Because grocery stores are currently not allowing shoppers to bring their own bags into the store due to the pandemic, you can put your groceries, unbagged, in your shopping cart and transfer them from the cart to bags at your car or bike, instead of having them bagged in plastic bags at the checkout counter.

If you’re shopping for food online, as many of us are doing during Shelter in Place, you know that this poses its own set of problems with plastic packaging. Look for vendors that use recyclable packaging materials. Fragile items are often packaged with styrofoam peanuts and bubble wrap, but what did people do before these items existed? An “old fashioned” and much more sustainable approach was to wrap the fragile item in paper, padded with crumpled or shredded paper, place it within a cardboard box, and then place the box within a larger cardboard box with additional crumpled or shredded paper stuffed in between the two boxes.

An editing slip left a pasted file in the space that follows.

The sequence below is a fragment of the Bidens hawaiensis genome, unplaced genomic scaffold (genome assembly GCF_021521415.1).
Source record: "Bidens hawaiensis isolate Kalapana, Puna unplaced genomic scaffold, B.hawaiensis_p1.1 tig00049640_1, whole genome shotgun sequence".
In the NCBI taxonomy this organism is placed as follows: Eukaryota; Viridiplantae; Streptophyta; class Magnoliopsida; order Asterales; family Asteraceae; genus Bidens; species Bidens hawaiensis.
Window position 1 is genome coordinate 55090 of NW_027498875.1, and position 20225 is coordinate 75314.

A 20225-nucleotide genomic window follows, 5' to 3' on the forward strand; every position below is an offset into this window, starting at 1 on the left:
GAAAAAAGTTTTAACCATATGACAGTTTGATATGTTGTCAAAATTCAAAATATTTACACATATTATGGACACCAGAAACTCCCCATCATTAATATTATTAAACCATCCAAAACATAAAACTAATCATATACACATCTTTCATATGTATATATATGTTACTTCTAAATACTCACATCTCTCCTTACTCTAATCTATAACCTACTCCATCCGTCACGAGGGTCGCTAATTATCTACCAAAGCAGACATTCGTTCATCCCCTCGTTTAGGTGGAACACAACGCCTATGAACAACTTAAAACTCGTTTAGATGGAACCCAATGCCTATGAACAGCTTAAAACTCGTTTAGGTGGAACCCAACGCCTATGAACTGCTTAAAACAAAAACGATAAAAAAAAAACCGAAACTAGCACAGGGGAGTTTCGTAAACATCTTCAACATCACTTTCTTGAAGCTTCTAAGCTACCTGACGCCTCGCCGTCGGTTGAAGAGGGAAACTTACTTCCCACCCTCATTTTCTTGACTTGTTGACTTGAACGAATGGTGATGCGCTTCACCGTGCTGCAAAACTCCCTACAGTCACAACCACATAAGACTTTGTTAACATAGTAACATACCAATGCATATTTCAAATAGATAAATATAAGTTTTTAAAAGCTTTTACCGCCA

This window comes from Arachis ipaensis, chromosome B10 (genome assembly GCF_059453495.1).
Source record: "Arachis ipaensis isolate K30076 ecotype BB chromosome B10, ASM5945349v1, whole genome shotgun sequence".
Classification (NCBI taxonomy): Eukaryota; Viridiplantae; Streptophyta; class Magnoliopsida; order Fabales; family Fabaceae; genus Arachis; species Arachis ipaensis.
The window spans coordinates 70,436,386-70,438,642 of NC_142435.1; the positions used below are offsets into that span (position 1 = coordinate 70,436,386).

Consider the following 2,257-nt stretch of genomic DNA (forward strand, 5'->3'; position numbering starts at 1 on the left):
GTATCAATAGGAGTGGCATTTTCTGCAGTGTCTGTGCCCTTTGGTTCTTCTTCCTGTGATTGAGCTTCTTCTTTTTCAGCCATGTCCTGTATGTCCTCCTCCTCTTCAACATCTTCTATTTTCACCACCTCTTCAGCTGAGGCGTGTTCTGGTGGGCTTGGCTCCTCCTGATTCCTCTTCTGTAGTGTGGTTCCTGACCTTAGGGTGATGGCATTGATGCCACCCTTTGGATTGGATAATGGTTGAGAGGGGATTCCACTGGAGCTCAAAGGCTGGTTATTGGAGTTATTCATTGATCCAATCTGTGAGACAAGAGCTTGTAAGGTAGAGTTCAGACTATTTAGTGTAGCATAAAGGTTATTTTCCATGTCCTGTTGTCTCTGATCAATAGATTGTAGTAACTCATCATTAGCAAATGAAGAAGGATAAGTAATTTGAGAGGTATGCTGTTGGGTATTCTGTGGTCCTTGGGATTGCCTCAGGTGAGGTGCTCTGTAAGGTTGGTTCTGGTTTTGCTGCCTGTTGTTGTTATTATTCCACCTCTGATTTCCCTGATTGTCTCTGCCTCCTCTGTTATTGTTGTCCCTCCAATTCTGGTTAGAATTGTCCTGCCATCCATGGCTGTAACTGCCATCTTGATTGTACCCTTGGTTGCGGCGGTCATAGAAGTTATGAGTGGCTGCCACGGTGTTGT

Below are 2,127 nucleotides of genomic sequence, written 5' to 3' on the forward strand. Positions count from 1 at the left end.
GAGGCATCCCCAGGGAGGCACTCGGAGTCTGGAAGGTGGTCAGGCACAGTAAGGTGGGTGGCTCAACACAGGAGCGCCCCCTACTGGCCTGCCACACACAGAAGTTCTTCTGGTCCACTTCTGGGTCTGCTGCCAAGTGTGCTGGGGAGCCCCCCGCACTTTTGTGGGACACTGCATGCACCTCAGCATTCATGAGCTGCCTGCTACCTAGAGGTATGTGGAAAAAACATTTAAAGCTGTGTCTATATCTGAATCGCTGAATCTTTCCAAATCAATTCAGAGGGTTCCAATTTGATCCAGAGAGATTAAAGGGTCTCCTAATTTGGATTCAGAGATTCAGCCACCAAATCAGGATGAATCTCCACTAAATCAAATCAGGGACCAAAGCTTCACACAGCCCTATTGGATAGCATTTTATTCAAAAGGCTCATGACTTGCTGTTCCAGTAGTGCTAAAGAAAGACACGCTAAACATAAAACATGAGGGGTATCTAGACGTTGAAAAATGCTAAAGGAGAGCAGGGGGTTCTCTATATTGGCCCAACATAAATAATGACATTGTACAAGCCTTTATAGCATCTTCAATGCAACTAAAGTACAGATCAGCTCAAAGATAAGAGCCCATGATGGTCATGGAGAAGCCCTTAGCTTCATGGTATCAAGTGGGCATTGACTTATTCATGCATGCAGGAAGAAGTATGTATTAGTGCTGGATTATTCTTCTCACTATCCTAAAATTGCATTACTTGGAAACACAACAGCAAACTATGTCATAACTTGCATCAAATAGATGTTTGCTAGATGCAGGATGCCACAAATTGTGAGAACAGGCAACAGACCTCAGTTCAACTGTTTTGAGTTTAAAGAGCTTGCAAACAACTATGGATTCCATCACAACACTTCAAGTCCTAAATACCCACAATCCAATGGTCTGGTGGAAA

It will take time to change your habits and find alternative sources for items that are not packaged in plastic. It may seem overwhelming at times. One approach is to focus on one area of your life at a time, such as “food” or “toiletries” or even “clothing.” It took one member of our group 1.5 years to reduce her household’s plastic consumption by 70%. Just do your best and keep trying!

Here are some great resources for reducing plastic in your life: